Mayor Betsy Hodges told Twin Cities business leaders Wednesday morning that transit and transportation investments are crucial to attracting new residents.
She said that focusing on “livability factors” will help spur growth as young people increasingly choose the city they want to live in before choosing their next job. The mayor spoke alongside St. Paul Mayor Chris Coleman at a joint breakfast of the St. Paul and Minneapolis chambers of commerce.
“One of the core pieces of that is ‘Do we have the kind of transit and transportation network that allows people to live without a car?’” said Hodges, who hopes to grow the city's population by more than 100,000 people.
Hodges and Coleman stressed the impact that the Green Line light rail – expected to open within months – will have on the area. Hodges said the rail network must be expanded, through both light rail and streetcars, partly to help spur neighborhood investment.
“It will show people even more clearly how easy it is to live in this region when you have the transit that you need,” Hodges said, adding that having a “true bus rapid transit network” is also important. She highlighted the planned BRT line connecting downtown to Burnsville via I-35W, known as the Orange Line. That plan also involves building a major new transit center on Lake Street.
Hodges added that walkability and bikeability are important factors, particularly surrounding transit lines.
“Because people need to be able to live there, they need to be able to walk to the bus and then make that train transfer very easily,” Hodges said. “They need to be able to bike to their job if they’re living in the city. We are on our way with all of that, and it’s crucial.”
The Legislature is expected to consider a metro-wide sales tax for transit again this year, which Hodges said she supports.
Dave Sonnenberg, with the Minnesota City Engineers Association, noted that transit funding often accompanies more road funding at the Legislature. “And we all know how unpopular it is to raise taxes, no matter what the season,” Sonnenberg said. “But this is an election season.” He asked how the cities can convince the Legislature to support more transportation funding this session.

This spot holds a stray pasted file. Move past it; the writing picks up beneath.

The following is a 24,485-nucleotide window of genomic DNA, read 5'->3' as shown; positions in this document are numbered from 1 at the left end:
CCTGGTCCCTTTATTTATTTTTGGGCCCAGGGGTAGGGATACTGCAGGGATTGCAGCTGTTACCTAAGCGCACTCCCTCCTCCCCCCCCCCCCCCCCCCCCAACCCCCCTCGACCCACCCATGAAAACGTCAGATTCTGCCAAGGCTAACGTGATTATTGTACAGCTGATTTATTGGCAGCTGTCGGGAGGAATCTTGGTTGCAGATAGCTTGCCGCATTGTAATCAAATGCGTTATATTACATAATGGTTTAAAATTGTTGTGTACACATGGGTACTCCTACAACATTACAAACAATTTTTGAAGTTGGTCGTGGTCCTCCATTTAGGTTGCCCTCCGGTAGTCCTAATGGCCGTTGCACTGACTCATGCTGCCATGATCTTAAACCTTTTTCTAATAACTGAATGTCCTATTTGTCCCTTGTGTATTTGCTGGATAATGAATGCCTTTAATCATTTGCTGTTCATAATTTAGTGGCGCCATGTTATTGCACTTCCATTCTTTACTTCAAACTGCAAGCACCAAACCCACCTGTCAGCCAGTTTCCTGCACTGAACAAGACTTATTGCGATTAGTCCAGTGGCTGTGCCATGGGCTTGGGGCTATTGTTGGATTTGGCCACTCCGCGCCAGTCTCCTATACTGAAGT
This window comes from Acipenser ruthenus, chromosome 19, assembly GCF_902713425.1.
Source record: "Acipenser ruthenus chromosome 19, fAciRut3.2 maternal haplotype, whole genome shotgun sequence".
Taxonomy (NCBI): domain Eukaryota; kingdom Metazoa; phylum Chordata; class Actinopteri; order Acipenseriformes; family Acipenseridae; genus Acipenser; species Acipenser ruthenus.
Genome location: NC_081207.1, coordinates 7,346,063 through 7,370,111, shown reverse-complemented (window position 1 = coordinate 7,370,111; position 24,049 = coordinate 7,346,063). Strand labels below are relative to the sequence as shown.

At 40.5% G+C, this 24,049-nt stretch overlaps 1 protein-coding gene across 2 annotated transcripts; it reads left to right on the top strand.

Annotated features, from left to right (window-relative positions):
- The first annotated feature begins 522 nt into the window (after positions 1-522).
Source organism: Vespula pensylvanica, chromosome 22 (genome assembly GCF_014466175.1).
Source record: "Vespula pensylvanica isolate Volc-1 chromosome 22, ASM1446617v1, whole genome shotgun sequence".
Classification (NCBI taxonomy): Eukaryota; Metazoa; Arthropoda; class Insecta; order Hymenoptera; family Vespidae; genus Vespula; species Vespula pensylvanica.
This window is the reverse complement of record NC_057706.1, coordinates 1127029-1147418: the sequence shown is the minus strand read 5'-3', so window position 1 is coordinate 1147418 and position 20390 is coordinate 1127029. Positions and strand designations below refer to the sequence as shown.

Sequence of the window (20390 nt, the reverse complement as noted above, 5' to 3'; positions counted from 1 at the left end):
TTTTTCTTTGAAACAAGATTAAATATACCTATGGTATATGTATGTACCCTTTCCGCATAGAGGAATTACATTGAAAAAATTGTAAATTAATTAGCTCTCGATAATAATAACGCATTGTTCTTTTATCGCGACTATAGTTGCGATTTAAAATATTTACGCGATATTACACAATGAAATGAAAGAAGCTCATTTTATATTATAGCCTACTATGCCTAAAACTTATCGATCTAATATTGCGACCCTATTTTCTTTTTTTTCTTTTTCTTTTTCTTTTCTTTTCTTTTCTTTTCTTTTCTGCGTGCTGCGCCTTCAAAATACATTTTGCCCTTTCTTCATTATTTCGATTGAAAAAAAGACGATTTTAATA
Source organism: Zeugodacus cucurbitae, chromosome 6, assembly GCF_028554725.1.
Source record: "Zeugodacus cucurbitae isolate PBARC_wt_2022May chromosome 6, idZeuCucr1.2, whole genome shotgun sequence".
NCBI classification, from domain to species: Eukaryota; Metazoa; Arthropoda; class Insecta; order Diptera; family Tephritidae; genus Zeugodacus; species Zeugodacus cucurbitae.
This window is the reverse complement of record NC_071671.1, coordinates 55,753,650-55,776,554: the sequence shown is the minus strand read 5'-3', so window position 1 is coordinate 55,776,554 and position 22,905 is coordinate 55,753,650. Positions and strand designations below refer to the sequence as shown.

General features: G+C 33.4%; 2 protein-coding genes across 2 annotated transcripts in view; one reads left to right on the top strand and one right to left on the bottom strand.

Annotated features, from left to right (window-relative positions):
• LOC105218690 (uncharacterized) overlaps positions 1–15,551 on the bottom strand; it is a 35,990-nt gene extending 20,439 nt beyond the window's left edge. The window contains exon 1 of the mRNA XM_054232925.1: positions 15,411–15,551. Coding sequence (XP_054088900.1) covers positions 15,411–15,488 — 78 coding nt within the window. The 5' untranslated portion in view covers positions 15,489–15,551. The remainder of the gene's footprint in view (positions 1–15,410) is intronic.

Hodges responded that Minneapolis has representatives, Sen. Scott Dibble and Rep. Frank Hornstein, in chairing key leadership positions. She added that during her work with the League of Minnesota Cities, she has learned a key lesson:
“We get to make the case for how important the metro region is,” Hodges said. “But if we do that while simultaneously making the case that we understand how important greater Minnesota is, we get a lot further.”
In addition to transportation, Hodges harkened back to her campaign theme of eliminating racial gaps as another key step to grow the region.
"In terms of our future as a city and our ability to provide the workforce that our businesses are going to need into the future, we're going to need every kid in the city of Minneapolis, every kid in the region, educated and trained for the jobs of the future," Hodges said.
She said that she has closely watched initiatives in St. Paul to improve student acheivement "so that we can follow some of the successes St. Paul has had." She said she has also seen successes in San Antonio, Texas that may be replicable in Minneapolis.